Third parties still don’t like Nintendo (and Apple it seems)

Trip Hawkins (founder of EA and 3DO, currently head of Digital Chocolate and on EA’s board of directors) called out Nintendo for adding licensing agreements to the video game market, and that things were better when software companies made software on their own, for whatever hardware they wanted, whether or not the hardware companies wanted them or not.  He also calls out Apple for the same thing on it’s App Store.

As I pointed out before, the legality of third parties was established when Activision started making games for the Atari 2600, despite Atari’s objections.  Trip Hawkins is one of EA’s founders, the company that reverse engineered the Genesis and basically extorted a cushy agreement from Sega.  Software is what drives the market, and who controls the software controls the market; however, hardware is arguably the harder thing to make.  They’re made of expensive and fragile parts, they’re bigger and are harder to get out to customers, and they’re more likely to fail and need repair or replacement, which may be on the maker’s head depending on how it broke.  In short, the hardware makers are chumps, and it’s a surprise that anyone would want to make hardware.  But someone has to make the hardware, and it’s only natural that they’d want to get something for their trouble, and to try and exert some control over their own hardware.

Hawkins is thinking of the PC market, where control was taken away from hardware companies a long time ago, and it’s Microsoft who controls it through Windows.  By making every hardware component compatible with Windows, and becoming so dominant that hardware companies wouldn’t dare try to break free from Windows, or else they’d get shut out of all the software which is Windows compatible.  On the other side of the coin, the software is in a similar position, they have to make their software Windows compatible, or else they’d get shut out too, but Microsoft doesn’t hassle any of the software companies, other than charging money for dev tools like Visual Studio, because Microsoft needs the software companies to keep making Windows compatible software to hold the hardware companies under its thumb.

There is one sore spot to this, Apple.  Apple remains one of the only companies that makes its own hardware, operating system, and software.  They make unique hardware that can reach consumers in new and interesting ways, but they aren’t dominated by the software companies because they make their own; so when Apple opens up the iTunes store to allow other companies to make Apps for them, Apple maintains control, and if third parties don’t like it, they can leave.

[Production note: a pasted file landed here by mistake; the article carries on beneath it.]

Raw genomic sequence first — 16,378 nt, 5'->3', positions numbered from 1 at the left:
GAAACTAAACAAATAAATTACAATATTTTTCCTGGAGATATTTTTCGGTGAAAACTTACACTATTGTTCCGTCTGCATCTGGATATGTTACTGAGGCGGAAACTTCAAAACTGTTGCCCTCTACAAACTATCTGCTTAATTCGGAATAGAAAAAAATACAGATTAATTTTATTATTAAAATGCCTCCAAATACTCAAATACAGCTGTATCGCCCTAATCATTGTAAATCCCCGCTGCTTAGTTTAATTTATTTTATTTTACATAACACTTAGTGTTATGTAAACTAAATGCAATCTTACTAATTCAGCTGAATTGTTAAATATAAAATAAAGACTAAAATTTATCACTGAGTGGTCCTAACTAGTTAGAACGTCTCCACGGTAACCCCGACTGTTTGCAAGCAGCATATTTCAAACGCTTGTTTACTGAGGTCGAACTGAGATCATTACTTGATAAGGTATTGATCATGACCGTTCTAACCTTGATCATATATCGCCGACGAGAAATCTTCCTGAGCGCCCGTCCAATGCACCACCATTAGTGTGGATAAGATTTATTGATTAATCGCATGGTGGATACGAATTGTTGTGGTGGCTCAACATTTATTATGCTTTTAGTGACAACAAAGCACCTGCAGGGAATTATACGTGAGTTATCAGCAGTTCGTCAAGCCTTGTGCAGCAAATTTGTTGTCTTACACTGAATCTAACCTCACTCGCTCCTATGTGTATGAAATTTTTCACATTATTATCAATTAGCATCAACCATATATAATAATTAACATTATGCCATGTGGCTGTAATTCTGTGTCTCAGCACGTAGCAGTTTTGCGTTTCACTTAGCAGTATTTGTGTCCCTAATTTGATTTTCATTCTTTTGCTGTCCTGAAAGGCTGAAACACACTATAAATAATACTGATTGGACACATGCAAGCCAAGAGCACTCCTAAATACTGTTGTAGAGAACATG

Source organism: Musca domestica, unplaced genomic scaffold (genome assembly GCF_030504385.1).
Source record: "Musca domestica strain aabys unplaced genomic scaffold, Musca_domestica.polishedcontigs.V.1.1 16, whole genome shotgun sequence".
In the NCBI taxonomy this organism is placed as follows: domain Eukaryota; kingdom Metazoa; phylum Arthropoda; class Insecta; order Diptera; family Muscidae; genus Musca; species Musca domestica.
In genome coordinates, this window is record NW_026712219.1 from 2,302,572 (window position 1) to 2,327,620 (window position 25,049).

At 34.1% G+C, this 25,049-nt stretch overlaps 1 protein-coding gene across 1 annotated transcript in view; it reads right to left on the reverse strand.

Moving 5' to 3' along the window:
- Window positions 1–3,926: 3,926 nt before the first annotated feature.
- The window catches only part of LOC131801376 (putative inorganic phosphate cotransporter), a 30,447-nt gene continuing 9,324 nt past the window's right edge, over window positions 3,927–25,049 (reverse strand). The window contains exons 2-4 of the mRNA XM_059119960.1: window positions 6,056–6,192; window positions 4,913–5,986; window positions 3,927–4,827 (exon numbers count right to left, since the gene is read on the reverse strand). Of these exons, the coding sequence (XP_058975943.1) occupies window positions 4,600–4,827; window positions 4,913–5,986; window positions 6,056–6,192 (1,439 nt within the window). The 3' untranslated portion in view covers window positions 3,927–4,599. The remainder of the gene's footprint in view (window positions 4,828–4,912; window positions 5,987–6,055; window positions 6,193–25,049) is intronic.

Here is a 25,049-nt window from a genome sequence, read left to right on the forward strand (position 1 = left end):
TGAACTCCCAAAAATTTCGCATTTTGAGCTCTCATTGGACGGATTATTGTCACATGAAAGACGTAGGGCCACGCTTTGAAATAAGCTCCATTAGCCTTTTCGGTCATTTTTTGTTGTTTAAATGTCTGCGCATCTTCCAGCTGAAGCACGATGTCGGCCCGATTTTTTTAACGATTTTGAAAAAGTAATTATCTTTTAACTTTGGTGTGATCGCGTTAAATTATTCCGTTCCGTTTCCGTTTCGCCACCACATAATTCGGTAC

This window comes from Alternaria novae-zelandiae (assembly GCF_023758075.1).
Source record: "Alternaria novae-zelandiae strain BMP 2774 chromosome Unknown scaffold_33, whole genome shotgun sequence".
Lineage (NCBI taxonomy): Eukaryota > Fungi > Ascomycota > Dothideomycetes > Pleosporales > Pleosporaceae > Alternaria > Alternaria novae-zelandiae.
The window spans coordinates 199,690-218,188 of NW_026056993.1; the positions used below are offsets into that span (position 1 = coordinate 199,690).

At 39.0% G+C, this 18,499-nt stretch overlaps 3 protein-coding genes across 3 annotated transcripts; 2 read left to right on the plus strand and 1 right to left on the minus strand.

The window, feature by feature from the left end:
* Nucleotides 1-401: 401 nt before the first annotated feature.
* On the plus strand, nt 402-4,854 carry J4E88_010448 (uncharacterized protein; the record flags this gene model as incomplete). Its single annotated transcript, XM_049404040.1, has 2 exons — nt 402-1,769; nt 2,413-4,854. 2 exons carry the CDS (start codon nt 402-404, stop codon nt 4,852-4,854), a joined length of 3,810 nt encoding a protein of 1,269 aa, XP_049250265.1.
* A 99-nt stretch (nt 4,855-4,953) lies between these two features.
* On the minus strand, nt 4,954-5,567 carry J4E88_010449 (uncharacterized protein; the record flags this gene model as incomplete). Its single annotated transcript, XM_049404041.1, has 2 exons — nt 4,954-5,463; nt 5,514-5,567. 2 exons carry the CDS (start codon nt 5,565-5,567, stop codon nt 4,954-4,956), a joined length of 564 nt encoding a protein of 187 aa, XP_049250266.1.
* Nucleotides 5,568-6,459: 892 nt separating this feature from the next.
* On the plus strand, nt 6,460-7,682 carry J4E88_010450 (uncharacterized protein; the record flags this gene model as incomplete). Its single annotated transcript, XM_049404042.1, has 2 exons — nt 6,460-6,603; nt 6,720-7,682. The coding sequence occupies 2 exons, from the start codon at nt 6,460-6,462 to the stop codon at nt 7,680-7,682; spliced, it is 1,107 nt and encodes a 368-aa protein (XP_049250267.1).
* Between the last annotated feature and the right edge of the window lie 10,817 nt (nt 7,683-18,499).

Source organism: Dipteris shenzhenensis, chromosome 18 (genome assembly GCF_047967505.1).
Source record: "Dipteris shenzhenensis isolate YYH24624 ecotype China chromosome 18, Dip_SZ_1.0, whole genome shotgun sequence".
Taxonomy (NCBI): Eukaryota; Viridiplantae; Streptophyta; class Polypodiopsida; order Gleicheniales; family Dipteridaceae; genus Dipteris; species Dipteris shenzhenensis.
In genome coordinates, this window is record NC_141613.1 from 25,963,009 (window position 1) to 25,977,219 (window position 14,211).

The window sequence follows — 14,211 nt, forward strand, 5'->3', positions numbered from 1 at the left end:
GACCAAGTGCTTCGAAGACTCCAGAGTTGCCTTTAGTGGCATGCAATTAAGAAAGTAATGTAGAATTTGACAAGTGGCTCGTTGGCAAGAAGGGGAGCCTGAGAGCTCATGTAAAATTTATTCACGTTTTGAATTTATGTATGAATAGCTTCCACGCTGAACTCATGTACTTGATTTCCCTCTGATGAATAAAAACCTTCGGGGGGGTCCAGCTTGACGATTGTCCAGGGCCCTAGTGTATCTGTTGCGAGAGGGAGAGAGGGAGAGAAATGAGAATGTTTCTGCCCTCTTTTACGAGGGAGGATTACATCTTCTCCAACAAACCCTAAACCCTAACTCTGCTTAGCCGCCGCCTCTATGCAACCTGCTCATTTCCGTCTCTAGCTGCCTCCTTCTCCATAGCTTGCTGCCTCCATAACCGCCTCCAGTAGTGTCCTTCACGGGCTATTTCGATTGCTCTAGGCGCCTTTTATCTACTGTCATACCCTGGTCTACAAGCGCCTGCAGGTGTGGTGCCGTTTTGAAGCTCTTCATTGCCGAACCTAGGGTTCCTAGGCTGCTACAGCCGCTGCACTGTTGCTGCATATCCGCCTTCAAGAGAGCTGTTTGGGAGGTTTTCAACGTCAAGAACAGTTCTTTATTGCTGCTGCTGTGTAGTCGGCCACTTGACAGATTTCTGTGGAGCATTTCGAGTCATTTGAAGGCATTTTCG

Also, in stark contrast to Nintendo, which has restrictions to keep unwanted developers out as a way of maintaining control, Apple lets virtually anyone make Apps.  By doing this, Apple also maintains control as the third parties are competing with each other a lot more than with Apple; no third party can get any real leverage over Apple as there are so many other developers flooding the system.  Add to that Apple isn’t a video game company, and doesn’t seem to care about video games as anything more than just another class of Apps, and you have a hardware company that frankly doesn’t care about the third parties.

Have you heard that Nintendo and Apple are competing?  Yeah, the iPhone with it’s App Store is the greatest threat to Nintendo and the DS/3DS?  Analysts and third parties even said so.  So why are Nintendo and Apple largely denying it?

Nintendo and Apple are in control of their hardware because they also make their own software, they don’t need third parties as much as hardware only companies need.  If they were in competition, then they would need every advantage they could get, so they would be chasing third parties to get their support; but if they aren’t in competition and are doing their own thing, they can maintain the take-it-or-leave-it approach that keeps them in control of their own systems.

By comparison, Sony and Microsoft don’t have enough software of their own to carry their consoles, so they need third parties, and have to actively court third parties.  Third parties especially like the PS3 and 360 because they can use the competition between the two to get really juicy deals from them.  Third parties dislike Nintendo because Nintendo is independent enough to stand on it’s own, and now they have Apple, another independent company standing on its own two feet.  Developers love the PC business, and Sony and Microsoft’s consoles, because they’ve been completely whipped.

I have games, you must obey

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One Response to Third parties still don’t like Nintendo (and Apple it seems)

  1. Pingback: Tripping over taxes | Fall from Angel Land

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